Exercise 25.07

Each of the figures below shows a contour plot and a gradient field. For some of the figures, the contour plot and the gradient field show the same function, for others they do not. Your task is to identify whether the contour plot and the gradient field are of the same or different functions.

Part A For Figure A, do the contour plot and the gradient field show the same function?

Yes No

Part B For Figure B, do the contour plot and the gradient field show the same function?

Yes No

Part C For Figure C, do the contour plot and the gradient field show the same function?

Yes No

Part D For Figure D, do the contour plot and the gradient field show the same function?

Yes No

Part E For Figure E, do the contour plot and the gradient field show the same function?

Yes No

Part F For Figure F, do the contour plot and the gradient field show the same function?

Yes No

Exercise 25.08

Here is a contour plot of a function \(g(x,y)\). You will be presented with several gradient fields. Your task is to determine whether the gradient field corresponds to the contour plot and, if not, say why not.

Part A What’s wrong with gradient field 1?

  1. arrows point down the hill instead of up it
  2. magnitude of arrows are wrong, but direction is right
  3. arrows don’t point in the right direction
  4. nothing is wrong

Part B What’s wrong with gradient field 2?

  1. arrows point down the hill instead of up it
  2. magnitude of arrows are wrong, but direction is right
  3. arrows don’t point in the right direction
  4. nothing is wrong

Part C What’s wrong with gradient field 3?

  1. arrows point down the hill instead of up it
  2. magnitude of arrows are wrong, but direction is right
  3. arrows don’t point in the right direction
  4. nothing is wrong

Part D What’s wrong with gradient field 4?

  1. arrows point down the hill instead of up it
  2. magnitude of arrows are wrong, but direction is right
  3. arrows don’t point in the right direction
  4. nothing is wrong

Exercise 25.10

Here are contour maps and gradient fields of several functions with input \(x\) and \(y\). But any row of graphs may show two different functions. Your job is to match the contour plot with the gradient field, which may be in another row.

Part A Which contour plot matches gradient field 1?

A B C D E F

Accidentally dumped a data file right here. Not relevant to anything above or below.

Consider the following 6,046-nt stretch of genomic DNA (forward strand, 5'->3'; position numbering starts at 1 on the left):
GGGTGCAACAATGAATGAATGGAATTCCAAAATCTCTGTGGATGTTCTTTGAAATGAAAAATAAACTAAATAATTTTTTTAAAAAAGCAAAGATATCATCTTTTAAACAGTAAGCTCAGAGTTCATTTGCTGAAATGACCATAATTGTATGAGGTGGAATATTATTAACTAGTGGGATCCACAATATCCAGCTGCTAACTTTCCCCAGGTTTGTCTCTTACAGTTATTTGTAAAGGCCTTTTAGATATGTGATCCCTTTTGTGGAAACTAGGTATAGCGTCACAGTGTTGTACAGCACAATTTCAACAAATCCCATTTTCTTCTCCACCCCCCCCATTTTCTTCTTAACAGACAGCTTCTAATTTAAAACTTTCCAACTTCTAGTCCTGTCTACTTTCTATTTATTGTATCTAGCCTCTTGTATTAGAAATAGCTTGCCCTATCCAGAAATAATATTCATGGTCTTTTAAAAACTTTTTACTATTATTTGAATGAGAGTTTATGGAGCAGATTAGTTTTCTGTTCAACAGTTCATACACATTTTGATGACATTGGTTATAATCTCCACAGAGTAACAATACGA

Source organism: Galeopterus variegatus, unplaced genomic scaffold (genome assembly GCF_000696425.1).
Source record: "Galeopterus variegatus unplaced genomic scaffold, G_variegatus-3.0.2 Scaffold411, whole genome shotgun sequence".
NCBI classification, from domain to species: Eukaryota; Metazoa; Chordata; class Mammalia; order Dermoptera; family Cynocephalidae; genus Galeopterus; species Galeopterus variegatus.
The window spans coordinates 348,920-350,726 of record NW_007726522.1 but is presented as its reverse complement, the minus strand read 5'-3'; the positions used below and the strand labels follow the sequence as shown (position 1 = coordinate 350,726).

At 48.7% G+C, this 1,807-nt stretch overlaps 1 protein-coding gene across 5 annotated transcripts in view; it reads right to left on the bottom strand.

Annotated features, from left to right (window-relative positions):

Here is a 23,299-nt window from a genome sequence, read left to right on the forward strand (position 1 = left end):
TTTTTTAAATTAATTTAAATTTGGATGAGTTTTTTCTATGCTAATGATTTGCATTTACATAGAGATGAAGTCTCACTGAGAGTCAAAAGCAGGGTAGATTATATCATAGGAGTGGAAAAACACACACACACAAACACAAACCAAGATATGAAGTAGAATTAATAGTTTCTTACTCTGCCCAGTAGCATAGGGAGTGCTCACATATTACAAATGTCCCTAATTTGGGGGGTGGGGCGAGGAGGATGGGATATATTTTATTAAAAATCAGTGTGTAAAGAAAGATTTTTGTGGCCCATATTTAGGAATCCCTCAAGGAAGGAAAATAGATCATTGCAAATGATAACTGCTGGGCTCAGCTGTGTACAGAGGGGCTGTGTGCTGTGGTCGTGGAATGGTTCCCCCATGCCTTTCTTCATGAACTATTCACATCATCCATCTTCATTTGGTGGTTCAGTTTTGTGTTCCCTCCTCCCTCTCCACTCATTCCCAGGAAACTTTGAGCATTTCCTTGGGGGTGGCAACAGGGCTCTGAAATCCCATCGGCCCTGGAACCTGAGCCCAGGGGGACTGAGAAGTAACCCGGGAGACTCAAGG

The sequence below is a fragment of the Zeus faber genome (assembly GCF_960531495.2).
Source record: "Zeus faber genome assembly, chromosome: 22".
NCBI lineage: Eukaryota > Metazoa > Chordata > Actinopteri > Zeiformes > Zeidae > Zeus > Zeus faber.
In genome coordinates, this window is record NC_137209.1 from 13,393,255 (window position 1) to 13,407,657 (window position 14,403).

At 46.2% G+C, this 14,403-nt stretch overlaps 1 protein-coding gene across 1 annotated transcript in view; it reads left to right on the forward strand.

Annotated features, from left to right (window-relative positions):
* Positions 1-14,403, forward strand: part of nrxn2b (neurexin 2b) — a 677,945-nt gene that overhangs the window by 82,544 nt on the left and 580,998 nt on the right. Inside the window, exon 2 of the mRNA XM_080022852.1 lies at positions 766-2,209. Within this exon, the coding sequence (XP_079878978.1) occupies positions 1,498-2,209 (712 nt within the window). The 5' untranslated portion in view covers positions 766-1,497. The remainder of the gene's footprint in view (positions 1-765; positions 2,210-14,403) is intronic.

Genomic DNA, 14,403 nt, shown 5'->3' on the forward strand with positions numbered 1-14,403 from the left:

Part B Which contour plot matches gradient field 2?

A B C D E F

Part C Which contour plot matches gradient field 3?

A B C D E F

Part D Which contour plot matches gradient field 4?

A B C D E F

Part E Which contour plot matches gradient field 5?

A B C D E F

Part F Which contour plot matches gradient field 6?

A B C D E F

Exercise 25.12

Using the gradient field depicted below, figure out the sign of the partial derivatives at the labeled points. We will use “neg” to refer to negative partial derivatives, “pos” to refer to positive partial derivatives, and “zero” to refer to partials that are so small that you cannot visually distinguish them from zero.

Part A Which is \(\partial_y f\) at point A?

neg zero pos

Part B Which is \(\partial_x f\) at point A?

neg zero pos

Part C Which is \(\partial_x f\) at point B?

neg zero pos

Part D Which is \(\partial_x f\) at point C?

neg zero pos

Part E Which is \(\partial_y f\) at point E?

neg zero pos

Part F Which is \(\partial_x f\) at point E?

neg zero pos

Part G At which letter are both the partial with respect to \(x\) and the partial with respect to \(y\) negative.?

A B C D E F none of them

Exercise 25.13

The graph depicts the effect of a drug on heart rate. Each of the lines shows heart rate as a function of dose for a given age. The drug’s effect depends both on the dose of the drug and on the age of the person taking the drug.

Using the information shown in the graph, estimate numerically each of the following partial derivatives, giving proper units for each. (Heart rate is measured in “bpm” (beats per minute) and dose in “mg”.)

  1. The derivative \(\partial_\text{dose} HR\)
    1. at dose\(=275\), age\(=20\)
    2. at dose\(=275\), age\(=30\)
    3. at dose\(=275\), age\(=40\)
  2. \(\partial_\text{age} HR\) at dose\(=275\), age\(=30\).
  3. \(\partial_\text{dose} \partial_\text{dose} HR\) at dose\(=275\), age\(=30\).
  4. \(\partial_\text{age} \partial_\text{age} HR\) at dose\(=275\), age\(=30\).